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Do we need Snow tires for Model S with dual motors in Boston area?

Discussion in 'New England' started by David29, Dec 20, 2016.

  1. David29

    David29 Active Member

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    Last year I had my model S (70D) but we had little snow and I stuck with the Michelin tires that come on the car. No problems I recall.
    Assuming this winter is closer to normal, we may have more snow. I am retired so i do not commute, and thus have less need to be out and about right away after a snow fall, but it does happen now and then. So I have been wondering if it would be smart to get snow tires.
    I always had snow tires (4) on my RWD cars before the Tesla, but my last car was an MB with 4Matic AWD and I never bothered with snow tires for that, either. I was ok.
    I should hope that the S would be as good in modest snow as the Benz was. So my inclination is to say i do not need them.
    The other factor is that for 95+% of the winter, the pavements around here are dry, or maybe wet from rain but not snow. And heck, on Sunday it was 55F. So you don't want a snow tire that is not good on dry pavement, or in warmer temps. I have noticed in the reviews that the best snow tires are actually quite poor on dry pavement, especially for braking. Braking distances go up quite a lot for some tires.
    The Pirellis that Tesla sells get a lot of crap in the forum, and the consensus, at least among the people from really snowy areas (Canada, upper midwest, northern Europe) seems to be to use the Michelin X-Ice, the Nokians, or Blizzaks. But they all seem to have poorer performance on dry pavement than the Pirellis. So I suspect Tesla chose the Pirellis at least partly because they are a good compromise -- not the best in the worst snow, but better than many in dryer, warmer weather.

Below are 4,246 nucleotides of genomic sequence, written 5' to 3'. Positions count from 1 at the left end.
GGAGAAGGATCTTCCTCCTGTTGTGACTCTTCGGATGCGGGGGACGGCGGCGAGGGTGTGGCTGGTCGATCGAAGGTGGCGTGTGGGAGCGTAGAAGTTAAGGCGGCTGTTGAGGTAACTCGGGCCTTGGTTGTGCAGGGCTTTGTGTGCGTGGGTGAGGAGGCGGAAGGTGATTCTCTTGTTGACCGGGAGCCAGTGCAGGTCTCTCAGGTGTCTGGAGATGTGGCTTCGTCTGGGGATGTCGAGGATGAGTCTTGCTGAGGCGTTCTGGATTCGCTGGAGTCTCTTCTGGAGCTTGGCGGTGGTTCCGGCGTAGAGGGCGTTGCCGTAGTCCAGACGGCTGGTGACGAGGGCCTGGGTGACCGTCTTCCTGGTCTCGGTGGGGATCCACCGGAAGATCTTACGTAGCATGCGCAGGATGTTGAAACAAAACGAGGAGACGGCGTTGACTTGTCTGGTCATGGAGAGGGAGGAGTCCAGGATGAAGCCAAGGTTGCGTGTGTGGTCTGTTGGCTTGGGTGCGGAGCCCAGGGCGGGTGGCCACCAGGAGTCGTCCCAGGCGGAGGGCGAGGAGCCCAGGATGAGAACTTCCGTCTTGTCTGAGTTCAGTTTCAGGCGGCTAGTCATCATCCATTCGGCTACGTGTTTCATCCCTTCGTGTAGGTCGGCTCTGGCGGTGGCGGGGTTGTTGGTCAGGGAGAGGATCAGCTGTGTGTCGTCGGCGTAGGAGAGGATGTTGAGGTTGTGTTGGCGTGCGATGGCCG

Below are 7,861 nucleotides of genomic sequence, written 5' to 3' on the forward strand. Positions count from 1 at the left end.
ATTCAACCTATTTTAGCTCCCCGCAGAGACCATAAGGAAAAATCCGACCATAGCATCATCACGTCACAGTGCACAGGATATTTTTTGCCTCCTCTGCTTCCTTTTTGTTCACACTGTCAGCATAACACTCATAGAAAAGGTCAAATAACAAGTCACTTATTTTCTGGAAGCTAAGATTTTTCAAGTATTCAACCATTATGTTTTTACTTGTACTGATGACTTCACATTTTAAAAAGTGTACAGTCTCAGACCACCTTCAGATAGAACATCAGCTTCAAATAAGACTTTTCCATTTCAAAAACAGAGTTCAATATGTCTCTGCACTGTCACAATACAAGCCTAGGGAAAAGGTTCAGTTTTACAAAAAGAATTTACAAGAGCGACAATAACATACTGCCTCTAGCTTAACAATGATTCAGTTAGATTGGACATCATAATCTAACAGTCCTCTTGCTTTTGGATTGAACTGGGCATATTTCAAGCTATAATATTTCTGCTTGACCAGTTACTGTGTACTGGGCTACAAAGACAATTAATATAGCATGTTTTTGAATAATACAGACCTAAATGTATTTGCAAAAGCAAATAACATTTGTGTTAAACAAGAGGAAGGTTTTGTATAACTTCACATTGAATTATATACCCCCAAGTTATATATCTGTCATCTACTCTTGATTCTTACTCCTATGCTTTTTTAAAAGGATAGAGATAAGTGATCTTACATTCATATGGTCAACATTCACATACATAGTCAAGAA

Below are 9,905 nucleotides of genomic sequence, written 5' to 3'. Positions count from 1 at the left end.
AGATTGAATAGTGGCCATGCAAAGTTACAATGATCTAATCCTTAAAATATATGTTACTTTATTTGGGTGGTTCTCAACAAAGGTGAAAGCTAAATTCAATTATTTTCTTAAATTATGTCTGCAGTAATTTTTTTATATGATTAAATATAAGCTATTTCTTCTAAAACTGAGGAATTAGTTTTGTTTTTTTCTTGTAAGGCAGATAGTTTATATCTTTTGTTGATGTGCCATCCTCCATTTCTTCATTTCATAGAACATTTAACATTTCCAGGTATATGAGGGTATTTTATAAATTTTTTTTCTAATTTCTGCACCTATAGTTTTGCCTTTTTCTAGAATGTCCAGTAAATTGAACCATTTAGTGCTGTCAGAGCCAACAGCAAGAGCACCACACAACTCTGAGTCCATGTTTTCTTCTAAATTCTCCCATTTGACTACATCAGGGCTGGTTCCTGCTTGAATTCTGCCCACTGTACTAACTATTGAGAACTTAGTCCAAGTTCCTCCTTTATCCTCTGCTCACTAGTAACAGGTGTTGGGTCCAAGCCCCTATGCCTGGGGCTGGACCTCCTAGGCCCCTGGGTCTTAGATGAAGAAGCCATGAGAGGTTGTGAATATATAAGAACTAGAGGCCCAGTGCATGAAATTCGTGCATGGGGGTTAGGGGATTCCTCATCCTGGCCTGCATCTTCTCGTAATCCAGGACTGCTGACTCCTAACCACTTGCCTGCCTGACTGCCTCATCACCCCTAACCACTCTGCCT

Anyway, interested in what Boston area drivers have done and what their experience is. Don't want to get stuck but hate to spend money needlessly (and then have the problem of where to store the extra wheels/tires, as I live in a condo with no garage). Thanks in advance
     
  2. greginfinity

    greginfinity Member

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    No Tesla yet, but I used to drive an Audi A8L with 255 width tires and can say that the big heavy luxo barge was no good in the snow with "all season" tires. Once it lost traction, it really wanted to slip and slide all over, worse than other cars I have had.

    It is all about risk I guess. If you really don't need to travel in a storm ever, then by all means skip the snows and wait for the roads to improve. But if you ever have an emergency where you do, you will be far better off having the snows.
     
  3. jaguar36

    jaguar36 Active Member

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    I drove the last two years in the snow with just the all-season on our RWD and never had any issues. I did get snow tires this year, mostly because the Michelin all-seasons are getting pretty low on tread (5-6/32"). However as long as you keep your tires in good shape I think you'll be just fine, particularly since you can just stay home when the roads are at their worst.
     
  4. RedSoxFan18

    RedSoxFan18 Member

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    I've been fine without snows - it really comes down to just leaving plenty of space and keeping your speed down. I find winter tires are not necessary to get going but really necessary for stopping. I opt for just leaving extra space and if I really want to go out in the snow I take our Expedition EL.